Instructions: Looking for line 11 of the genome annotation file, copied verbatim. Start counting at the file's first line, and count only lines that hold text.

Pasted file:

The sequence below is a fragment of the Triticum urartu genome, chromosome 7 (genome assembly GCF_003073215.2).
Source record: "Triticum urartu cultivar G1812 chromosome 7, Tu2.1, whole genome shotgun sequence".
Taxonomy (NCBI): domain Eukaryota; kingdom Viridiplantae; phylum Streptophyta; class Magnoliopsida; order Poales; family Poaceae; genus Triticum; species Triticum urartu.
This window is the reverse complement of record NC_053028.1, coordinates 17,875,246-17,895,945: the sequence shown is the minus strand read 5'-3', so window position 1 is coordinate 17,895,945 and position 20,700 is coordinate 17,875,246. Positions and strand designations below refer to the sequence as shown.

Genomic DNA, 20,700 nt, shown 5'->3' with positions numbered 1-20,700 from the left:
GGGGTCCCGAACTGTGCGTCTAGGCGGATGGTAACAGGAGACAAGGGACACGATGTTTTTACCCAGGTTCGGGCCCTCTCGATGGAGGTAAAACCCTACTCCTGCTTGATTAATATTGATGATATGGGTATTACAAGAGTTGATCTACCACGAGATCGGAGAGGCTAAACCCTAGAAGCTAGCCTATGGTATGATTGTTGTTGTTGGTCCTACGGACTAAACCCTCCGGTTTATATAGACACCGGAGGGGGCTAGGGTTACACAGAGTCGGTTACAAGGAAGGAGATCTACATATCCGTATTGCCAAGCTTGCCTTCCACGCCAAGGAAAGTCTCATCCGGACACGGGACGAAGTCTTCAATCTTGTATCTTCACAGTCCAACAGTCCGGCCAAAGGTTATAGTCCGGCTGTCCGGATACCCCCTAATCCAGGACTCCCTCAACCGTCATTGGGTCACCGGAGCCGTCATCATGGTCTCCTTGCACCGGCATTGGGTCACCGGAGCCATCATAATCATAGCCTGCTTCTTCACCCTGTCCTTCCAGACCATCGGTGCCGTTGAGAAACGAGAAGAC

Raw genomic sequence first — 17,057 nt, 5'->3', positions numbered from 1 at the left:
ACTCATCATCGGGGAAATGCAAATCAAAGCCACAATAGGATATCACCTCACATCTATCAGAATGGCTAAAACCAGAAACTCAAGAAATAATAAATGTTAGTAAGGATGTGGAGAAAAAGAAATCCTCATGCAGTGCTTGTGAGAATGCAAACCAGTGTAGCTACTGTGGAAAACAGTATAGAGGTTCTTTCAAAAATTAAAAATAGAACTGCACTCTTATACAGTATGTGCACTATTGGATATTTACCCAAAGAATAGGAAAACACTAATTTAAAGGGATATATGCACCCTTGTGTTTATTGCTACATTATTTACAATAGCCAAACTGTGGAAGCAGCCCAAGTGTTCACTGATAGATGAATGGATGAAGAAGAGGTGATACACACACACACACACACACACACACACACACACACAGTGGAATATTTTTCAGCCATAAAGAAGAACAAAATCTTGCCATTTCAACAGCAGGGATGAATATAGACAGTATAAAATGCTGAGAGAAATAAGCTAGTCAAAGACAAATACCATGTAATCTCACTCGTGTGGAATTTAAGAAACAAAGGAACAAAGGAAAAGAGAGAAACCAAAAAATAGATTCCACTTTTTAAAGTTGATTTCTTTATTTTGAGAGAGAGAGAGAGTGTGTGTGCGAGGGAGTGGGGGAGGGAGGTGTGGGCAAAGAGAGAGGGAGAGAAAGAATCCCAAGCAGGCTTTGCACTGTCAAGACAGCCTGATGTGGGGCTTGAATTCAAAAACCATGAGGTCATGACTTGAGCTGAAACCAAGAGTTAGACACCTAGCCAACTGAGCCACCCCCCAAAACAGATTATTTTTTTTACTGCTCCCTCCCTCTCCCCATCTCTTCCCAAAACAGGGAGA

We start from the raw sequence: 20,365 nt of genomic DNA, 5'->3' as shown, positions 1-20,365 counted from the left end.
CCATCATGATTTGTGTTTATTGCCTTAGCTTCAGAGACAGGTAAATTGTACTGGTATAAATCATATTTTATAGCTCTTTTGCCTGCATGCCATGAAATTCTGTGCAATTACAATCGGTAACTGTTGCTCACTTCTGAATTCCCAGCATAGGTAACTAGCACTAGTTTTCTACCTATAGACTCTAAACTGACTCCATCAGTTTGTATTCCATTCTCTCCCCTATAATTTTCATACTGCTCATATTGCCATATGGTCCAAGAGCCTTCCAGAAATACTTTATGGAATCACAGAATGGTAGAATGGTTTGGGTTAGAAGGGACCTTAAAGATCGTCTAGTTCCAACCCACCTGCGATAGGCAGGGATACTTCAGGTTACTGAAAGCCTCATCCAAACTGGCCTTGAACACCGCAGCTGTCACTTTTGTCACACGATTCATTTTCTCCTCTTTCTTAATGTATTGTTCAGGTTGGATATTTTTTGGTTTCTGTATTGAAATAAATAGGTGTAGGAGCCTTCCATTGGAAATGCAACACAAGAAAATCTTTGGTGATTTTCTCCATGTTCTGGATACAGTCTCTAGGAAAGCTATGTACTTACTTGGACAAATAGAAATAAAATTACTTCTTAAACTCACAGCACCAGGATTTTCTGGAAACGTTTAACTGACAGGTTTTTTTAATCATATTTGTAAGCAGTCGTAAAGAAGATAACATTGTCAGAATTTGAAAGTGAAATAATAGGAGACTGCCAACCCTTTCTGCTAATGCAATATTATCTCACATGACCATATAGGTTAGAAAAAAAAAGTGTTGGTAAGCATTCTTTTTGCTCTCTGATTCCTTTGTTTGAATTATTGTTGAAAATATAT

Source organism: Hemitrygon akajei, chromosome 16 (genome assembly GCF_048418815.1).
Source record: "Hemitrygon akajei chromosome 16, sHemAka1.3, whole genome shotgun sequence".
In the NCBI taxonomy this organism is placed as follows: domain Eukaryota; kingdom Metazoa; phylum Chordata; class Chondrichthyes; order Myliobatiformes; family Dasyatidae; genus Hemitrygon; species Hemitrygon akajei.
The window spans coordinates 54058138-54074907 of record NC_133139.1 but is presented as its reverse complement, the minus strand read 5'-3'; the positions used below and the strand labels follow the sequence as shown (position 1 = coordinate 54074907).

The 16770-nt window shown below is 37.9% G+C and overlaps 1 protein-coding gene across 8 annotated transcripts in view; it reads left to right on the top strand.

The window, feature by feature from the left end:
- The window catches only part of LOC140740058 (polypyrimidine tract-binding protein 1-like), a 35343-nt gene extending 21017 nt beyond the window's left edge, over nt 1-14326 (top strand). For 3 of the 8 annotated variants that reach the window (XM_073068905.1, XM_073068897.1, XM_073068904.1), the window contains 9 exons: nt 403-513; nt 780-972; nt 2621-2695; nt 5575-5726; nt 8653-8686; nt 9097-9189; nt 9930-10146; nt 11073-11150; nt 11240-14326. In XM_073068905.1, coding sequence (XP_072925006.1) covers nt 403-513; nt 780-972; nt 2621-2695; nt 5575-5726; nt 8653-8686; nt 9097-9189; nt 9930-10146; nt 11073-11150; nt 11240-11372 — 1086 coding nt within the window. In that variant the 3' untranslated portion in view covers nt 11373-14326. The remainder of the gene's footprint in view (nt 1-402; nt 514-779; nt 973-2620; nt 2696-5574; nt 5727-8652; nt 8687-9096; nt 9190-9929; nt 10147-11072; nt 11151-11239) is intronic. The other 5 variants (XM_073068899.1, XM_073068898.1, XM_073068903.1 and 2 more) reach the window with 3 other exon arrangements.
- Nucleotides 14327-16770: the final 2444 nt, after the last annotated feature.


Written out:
Source organism: Hemitrygon akajei, chromosome 16 (genome assembly GCF_048418815.1).